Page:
Wednesday, July 29, 2009
Visitor counter - Google Analytics
Most bloggers will like to have information on their visitors. For me, I have been quite satisfied with Statcounter which had up till now, given me those statistics I want. Other reasons for using Statcounter are, it is real time, there is a choice of visible and invisible counter.
Way back, I had briefly played with Google Analytics but found the amount of information a little bit overwhelming and thought I don't need all that much information and I don't have that much time to check the statistics anyway.
That is, until recently. What prompted me to have a second look at Google Analytics was that link in my Google AdSense report "Integrate your AdSense with Google Analytics" (or something like that, from memory because after integrating, the link now says "Go to your Google Analytics Account".
When I had the time, I did dig deeper into the Google Analytics statistics and found many reasons why you should check it out too.
One of the statistics from Statcounter is the screen resolutions of visitors which when I started blogging, showed that a substantial percentage of visitor still used the small 800x600 resolution. Because of that, I had stuck to Ramani's 3 column fixed width Minima template which fits nicely into the whole width of a 800x600 screen.
As time went by, the visitor statistics showed that visitors with 800x600 screen resolution have become a small minority which made me switch to a wider 4 column Minima template which width fits nicely into a 1024x768 screen. However, one thing in the Statcounter screen resolution troubled me, the relatively large number with screen UNKNOWN.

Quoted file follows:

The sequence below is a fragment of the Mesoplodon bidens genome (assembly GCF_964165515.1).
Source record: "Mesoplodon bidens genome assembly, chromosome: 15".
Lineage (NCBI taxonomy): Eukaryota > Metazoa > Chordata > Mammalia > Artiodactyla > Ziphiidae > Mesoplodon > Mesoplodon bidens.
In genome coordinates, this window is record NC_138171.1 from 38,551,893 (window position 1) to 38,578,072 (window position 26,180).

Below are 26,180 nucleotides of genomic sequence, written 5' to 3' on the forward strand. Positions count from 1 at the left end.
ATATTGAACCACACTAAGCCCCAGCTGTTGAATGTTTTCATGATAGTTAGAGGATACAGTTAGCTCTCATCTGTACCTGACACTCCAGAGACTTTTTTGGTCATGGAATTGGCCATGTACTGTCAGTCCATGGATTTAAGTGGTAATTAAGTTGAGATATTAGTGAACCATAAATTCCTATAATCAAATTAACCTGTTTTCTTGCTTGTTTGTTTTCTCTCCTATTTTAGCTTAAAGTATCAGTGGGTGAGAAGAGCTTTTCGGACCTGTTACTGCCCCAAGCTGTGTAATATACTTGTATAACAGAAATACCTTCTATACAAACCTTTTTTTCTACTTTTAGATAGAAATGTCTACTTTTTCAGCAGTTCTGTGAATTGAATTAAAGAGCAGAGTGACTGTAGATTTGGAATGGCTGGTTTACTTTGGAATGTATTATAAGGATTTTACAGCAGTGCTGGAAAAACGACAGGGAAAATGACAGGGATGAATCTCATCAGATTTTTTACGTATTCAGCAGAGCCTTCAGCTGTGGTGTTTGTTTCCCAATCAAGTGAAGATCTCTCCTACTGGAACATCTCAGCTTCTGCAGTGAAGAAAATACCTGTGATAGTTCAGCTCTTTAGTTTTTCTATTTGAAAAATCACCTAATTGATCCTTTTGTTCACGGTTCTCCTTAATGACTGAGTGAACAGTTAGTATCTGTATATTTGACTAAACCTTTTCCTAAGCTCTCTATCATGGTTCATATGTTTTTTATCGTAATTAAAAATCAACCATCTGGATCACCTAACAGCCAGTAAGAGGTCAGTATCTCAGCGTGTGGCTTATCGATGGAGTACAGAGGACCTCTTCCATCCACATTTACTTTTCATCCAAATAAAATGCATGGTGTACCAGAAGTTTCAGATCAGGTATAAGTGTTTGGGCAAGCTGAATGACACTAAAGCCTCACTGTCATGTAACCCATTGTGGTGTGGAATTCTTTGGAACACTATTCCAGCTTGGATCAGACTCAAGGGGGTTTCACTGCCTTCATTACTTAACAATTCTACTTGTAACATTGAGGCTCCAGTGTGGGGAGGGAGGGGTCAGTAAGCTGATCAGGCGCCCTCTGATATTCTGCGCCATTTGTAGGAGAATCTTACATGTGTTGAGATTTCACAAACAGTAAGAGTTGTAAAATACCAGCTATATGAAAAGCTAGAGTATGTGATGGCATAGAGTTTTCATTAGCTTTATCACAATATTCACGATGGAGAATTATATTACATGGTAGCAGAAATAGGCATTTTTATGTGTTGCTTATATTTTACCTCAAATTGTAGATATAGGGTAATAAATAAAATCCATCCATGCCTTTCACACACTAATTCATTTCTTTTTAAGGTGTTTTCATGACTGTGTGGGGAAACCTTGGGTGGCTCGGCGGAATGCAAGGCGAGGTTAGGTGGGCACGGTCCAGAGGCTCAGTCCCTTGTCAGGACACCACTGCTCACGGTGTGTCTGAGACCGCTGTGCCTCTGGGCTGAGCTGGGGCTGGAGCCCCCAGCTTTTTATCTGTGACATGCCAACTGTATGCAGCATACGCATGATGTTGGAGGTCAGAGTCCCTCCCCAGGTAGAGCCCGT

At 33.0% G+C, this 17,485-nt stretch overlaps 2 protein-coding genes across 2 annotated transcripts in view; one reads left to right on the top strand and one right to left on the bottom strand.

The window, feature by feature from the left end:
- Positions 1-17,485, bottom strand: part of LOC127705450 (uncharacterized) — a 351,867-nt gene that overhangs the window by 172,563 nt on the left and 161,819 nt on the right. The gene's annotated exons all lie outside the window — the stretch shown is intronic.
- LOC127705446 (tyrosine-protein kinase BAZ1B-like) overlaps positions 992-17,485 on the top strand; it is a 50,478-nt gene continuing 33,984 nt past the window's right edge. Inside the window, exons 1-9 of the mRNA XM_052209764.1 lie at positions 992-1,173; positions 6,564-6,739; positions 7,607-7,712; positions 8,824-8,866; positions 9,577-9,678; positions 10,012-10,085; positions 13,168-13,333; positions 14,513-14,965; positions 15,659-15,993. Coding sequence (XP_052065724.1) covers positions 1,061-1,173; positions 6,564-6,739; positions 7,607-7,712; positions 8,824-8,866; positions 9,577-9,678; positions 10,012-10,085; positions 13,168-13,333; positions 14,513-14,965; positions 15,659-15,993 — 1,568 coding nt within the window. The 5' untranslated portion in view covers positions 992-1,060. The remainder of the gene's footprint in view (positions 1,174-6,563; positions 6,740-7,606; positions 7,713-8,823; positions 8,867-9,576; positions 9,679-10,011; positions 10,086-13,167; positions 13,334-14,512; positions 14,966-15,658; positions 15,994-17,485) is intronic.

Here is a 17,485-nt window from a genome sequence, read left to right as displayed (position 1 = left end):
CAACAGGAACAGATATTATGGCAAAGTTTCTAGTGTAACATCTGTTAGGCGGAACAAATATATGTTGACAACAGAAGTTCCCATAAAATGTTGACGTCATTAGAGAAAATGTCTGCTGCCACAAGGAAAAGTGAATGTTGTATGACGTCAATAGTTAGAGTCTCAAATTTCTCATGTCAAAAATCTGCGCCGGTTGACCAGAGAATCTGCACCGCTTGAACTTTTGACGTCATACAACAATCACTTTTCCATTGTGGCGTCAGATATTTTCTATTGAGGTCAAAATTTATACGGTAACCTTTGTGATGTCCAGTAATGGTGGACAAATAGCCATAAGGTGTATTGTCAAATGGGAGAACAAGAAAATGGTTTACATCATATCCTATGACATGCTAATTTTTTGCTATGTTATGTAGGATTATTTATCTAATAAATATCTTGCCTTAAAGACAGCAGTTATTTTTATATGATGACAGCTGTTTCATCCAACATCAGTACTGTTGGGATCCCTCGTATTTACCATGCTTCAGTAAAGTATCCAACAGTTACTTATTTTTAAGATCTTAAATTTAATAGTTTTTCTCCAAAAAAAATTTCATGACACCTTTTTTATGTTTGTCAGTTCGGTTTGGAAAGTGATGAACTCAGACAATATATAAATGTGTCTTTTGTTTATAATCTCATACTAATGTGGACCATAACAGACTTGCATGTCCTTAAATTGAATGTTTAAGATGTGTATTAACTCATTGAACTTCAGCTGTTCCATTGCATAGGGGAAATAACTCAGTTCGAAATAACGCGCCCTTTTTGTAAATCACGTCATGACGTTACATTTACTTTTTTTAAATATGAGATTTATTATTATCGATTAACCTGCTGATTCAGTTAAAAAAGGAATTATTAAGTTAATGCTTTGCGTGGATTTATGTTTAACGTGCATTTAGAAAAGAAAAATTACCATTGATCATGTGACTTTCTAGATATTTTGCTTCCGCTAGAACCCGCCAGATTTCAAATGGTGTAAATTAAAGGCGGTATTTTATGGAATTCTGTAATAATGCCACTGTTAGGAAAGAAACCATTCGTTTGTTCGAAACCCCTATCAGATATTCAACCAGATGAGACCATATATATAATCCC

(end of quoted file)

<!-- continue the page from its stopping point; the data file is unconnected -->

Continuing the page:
Google Analytics too have statistics for visitors screen resolution, but I discovered, much more detailed. As you can see in the screen shot above, Statcounter only gives 6 screen resolutions, one of them being UNKNOWN. Compare it with the screen shot below for Google Analytics. Google Analytics gives 10 screen resolutions, and there is no UNKNOWN. So Google Analytics have given me some assurance that the percentage of the 800x600 small screen is really small. I no longer have the worry that the among the large number of UNKNOWN in Statcounter statistics were hidden more small screens.
Another interesting statistics from Google Analytics is the Site Overlay. You can view which links have been clicked and the percentage. I have the label list in the first right sidebar, but I was doubtful if visitors ever click on them to find more information. Google Analytics Site Overlay shows this information as you can see from the screen shot below:
It is a nice feeling to know one's label list is being used. The site overlay will also show which links main page (home page) in the post have been clicked (actually it is the pageview) as you can see from the screen shot below:
There is some concern that Google Analytics may slow down site downtime. I think this is a small concern if you paste Google Analytics codes just before the </body> tag which will be practically at the bottom of the template and will be the last to load.